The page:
Microsoft has announced that it is to extend its bug bounty programme, which pays security researchers cash for finding flaws in the company's software, to cover all recent and upcoming releases of its Windows operating system for the first time.
Bug bounty programmes have been in operation for years, giving researchers a financial incentive to share details of discovered vulnerabilities with companies before releasing said details to the public - or, for those wearing black hats, selling them to government security services or criminal enterprises for malicious exploitation. Microsoft, however, eschewed the practice until launching its first bug bounty programme in 2013 covering the at-the-time shiny and new Internet Explorer 11 web browser, eventually paying out around £21,470 at today's exchange rates in bounties.
Following that initial programme, Microsoft has been slowly extending its bounty offerings: In 2014 its Bounty Hunter programme reached £182,860 in payouts with a major chunk going to researcher Yang Yu; in 2015 it added Project Spartan, now known as Microsoft Edge, to the programme; and earlier this year boosted the maximum payouts available for selected software under the programme.
Now the company is going a step further with the launch of the Windows Bounty Program, a bug bounty programme which specifically targets all current versions of the Windows operating system - including those in the Windows Insider beta-test programme - for the first time. 'Since 2012, we have launched multiple bounties for various Windows features,' the company's security team explains in a blog post announcing the initiative. 'Security is always changing and we prioritise different types of vulnerabilities at different points in time. Microsoft strongly believes in the value of the bug bounties, and we trust that it serves to enhance our security capabilities.'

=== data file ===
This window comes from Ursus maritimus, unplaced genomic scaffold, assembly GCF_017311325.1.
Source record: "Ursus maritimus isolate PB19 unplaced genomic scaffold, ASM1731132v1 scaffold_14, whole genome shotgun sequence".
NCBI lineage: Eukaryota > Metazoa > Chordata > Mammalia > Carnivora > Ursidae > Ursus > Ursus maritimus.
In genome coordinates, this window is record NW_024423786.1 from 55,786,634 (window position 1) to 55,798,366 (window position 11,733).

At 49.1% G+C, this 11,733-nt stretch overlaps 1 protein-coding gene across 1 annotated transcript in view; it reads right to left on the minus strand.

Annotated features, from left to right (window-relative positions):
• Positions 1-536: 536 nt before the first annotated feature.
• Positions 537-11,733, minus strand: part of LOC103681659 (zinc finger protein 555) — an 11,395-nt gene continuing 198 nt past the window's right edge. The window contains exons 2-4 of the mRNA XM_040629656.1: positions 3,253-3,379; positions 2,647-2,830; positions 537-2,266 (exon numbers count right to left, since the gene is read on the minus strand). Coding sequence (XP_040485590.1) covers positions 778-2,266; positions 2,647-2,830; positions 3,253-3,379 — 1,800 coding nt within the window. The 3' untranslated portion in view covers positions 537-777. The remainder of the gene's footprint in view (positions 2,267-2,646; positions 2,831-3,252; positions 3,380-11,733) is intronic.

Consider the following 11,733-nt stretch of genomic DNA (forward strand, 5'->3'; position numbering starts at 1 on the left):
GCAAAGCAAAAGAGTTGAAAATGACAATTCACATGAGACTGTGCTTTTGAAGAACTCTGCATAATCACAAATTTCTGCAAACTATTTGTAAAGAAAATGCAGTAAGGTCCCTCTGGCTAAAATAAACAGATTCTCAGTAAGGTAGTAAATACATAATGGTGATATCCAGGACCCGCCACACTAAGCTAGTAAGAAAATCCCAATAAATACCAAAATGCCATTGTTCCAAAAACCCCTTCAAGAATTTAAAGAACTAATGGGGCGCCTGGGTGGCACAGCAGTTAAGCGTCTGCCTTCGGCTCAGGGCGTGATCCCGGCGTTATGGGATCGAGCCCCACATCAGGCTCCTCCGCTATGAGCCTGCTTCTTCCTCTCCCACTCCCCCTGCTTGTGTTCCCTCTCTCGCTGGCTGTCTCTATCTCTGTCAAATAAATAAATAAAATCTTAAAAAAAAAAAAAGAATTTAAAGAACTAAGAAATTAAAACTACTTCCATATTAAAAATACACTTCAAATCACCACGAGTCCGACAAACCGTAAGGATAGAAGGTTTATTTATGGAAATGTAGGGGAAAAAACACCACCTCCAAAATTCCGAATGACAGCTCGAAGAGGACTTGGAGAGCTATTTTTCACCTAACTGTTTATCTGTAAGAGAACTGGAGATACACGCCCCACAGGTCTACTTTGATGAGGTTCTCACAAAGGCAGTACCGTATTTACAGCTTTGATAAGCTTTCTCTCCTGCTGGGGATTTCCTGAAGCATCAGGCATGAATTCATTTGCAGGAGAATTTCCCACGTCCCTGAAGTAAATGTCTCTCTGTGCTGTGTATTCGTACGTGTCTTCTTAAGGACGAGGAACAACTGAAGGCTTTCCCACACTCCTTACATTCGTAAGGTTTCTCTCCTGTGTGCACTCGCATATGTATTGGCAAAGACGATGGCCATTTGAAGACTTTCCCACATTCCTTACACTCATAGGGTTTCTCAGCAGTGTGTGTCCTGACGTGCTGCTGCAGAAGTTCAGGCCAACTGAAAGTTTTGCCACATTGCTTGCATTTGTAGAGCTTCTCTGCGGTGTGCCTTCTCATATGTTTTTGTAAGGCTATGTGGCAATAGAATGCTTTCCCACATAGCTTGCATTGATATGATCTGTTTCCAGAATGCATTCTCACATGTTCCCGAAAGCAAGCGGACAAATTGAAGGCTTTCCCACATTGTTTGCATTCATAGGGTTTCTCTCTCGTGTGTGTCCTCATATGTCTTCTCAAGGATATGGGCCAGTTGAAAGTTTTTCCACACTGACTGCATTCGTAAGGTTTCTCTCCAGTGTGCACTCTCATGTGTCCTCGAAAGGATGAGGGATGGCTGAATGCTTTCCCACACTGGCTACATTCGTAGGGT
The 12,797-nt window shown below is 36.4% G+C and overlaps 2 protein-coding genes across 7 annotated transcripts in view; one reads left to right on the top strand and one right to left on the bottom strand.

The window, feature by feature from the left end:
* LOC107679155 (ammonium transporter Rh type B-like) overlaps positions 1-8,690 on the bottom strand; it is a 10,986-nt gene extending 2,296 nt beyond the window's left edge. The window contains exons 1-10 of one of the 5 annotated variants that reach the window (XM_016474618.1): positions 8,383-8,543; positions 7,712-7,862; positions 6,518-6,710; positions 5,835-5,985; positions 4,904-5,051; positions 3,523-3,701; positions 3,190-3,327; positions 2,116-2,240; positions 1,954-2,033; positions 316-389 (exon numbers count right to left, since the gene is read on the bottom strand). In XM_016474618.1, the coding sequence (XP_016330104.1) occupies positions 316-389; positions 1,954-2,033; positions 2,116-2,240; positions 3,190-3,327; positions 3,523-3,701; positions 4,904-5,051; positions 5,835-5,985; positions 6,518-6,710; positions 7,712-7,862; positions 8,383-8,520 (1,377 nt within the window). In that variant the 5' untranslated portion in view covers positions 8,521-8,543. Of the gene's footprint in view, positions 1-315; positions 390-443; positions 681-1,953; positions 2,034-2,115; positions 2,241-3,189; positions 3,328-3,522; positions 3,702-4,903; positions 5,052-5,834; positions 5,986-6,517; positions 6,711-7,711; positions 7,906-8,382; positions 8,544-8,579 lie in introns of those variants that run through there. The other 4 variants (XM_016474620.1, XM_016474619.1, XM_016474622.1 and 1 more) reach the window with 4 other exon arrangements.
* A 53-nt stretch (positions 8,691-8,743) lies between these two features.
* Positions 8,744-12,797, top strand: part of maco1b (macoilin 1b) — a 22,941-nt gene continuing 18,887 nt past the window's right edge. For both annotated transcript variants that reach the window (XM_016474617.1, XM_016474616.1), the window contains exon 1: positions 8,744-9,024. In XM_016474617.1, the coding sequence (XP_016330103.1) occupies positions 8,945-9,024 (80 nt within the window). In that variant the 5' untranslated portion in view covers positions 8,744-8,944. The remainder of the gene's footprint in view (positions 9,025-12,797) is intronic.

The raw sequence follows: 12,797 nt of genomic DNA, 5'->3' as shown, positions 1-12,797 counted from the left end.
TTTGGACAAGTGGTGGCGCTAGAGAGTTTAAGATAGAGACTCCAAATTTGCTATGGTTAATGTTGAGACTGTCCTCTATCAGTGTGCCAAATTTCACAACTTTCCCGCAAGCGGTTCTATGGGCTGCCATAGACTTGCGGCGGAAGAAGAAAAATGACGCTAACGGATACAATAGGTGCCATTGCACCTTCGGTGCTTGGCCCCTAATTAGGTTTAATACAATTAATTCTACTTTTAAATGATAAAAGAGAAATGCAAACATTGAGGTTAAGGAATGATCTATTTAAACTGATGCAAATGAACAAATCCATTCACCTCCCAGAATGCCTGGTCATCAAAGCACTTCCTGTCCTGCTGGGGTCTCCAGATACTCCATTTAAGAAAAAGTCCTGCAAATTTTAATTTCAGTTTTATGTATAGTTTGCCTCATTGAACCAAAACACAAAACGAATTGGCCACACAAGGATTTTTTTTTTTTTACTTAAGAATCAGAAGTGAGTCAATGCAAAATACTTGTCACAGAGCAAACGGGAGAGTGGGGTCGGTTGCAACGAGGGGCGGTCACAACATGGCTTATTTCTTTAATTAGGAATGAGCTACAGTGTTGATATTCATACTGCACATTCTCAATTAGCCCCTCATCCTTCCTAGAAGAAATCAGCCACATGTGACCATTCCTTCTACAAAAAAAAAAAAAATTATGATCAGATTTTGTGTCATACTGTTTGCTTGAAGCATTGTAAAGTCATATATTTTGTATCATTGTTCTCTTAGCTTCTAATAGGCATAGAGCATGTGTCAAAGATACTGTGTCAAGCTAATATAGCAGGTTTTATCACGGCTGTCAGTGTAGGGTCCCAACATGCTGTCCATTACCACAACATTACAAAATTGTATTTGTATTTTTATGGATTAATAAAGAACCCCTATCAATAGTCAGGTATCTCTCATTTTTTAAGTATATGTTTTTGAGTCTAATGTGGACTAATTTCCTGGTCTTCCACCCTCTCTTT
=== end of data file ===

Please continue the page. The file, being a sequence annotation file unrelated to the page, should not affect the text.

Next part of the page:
Under the new programme, exploits against the Hyper-V hypervisor engine in Windows 10, Windows Server 2012, Windows Server 2012 R2, or the Windows Server Insider Preview beta release will fetch a payout between $5,000 and $250,000 depending on severity (between £3,834 and £191,680), while mitigation bypasses in Windows 10 - but not the Server variants - will fetch $500 to $200,000 (between £383 and £153,340). The company has also announced payouts for vulnerabilities in beta-release software available in the Slow Ring of the Windows Insider programme, including $500 to $30,000 (£383 to £23,001) for flaws in the Windows Defender Application Guard and $500 to $15,000 (£383 to £11,501) for flaws in Microsoft Edge or the underlying Windows operating system itself.
The latest information on all Microsoft's bug bounty programmes can be found on the company's official website.
November 18 2019 | 09:00